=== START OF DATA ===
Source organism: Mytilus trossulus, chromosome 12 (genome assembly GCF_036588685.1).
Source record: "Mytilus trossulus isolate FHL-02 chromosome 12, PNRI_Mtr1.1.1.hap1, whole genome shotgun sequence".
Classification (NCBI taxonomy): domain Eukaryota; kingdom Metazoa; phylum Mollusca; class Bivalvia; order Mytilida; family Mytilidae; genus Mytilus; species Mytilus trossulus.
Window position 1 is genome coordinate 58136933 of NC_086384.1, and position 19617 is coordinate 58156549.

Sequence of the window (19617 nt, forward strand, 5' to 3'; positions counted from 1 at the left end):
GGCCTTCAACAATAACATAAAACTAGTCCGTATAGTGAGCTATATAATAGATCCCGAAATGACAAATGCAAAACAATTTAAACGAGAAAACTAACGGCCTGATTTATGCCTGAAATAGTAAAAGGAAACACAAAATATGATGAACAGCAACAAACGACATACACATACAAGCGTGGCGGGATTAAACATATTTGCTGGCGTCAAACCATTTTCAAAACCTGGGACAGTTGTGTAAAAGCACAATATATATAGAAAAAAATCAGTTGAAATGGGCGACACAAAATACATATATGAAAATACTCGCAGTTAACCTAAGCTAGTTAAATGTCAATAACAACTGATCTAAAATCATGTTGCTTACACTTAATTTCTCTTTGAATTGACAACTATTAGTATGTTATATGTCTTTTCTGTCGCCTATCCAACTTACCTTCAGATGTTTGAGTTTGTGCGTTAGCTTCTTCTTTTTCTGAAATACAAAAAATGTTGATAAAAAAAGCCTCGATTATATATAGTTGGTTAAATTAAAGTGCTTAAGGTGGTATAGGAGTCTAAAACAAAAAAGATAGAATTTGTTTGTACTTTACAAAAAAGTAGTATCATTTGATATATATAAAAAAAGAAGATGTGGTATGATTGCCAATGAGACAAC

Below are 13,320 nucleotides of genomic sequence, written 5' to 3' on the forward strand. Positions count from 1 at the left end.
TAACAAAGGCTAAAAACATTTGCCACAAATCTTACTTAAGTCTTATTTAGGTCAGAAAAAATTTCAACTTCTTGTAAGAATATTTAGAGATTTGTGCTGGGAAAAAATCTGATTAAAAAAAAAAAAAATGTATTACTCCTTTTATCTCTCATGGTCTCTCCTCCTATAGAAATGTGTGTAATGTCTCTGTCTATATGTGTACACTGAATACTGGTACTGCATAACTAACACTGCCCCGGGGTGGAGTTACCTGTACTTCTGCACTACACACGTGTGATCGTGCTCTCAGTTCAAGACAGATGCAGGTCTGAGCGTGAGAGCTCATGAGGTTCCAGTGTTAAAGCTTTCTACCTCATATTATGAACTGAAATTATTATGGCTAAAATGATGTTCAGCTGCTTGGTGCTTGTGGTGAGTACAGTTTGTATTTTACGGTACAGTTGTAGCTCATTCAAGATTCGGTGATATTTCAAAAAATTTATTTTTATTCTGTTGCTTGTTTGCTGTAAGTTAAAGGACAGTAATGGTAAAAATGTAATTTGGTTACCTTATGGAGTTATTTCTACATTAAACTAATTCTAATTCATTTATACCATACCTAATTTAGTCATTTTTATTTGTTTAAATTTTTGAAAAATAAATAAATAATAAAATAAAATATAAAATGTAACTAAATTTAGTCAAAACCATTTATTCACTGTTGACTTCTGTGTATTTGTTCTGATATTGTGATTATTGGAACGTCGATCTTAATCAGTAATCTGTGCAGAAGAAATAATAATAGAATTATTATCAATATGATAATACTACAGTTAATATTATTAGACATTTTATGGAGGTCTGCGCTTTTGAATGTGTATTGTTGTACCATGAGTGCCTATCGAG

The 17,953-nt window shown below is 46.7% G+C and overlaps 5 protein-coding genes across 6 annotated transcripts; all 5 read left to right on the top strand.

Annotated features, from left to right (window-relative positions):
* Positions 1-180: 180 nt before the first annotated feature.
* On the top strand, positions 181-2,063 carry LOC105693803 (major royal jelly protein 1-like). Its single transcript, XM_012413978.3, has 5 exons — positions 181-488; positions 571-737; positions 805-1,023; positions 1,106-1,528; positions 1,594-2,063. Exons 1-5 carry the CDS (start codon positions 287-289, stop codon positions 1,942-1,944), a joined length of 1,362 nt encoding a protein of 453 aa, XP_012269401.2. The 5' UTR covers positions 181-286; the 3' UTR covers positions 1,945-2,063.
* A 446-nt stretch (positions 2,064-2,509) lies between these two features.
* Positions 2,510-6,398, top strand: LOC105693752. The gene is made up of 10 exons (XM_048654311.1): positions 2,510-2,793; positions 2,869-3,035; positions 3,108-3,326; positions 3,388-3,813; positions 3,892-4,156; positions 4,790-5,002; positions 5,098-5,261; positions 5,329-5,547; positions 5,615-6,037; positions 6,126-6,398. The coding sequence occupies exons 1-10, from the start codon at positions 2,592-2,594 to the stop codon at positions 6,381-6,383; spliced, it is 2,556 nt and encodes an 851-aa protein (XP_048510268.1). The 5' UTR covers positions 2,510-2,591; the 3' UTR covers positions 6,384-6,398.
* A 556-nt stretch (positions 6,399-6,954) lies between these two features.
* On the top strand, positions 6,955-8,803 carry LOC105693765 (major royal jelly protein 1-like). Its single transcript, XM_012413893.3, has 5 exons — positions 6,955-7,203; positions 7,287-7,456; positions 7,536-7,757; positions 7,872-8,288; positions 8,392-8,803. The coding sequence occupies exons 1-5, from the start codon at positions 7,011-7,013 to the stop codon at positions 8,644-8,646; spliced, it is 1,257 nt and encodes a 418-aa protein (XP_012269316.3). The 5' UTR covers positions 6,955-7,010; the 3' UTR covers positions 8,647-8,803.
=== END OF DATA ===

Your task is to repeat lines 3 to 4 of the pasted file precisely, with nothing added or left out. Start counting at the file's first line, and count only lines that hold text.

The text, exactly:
Classification (NCBI taxonomy): domain Eukaryota; kingdom Metazoa; phylum Mollusca; class Bivalvia; order Mytilida; family Mytilidae; genus Mytilus; species Mytilus trossulus.
Window position 1 is genome coordinate 58136933 of NC_086384.1, and position 19617 is coordinate 58156549.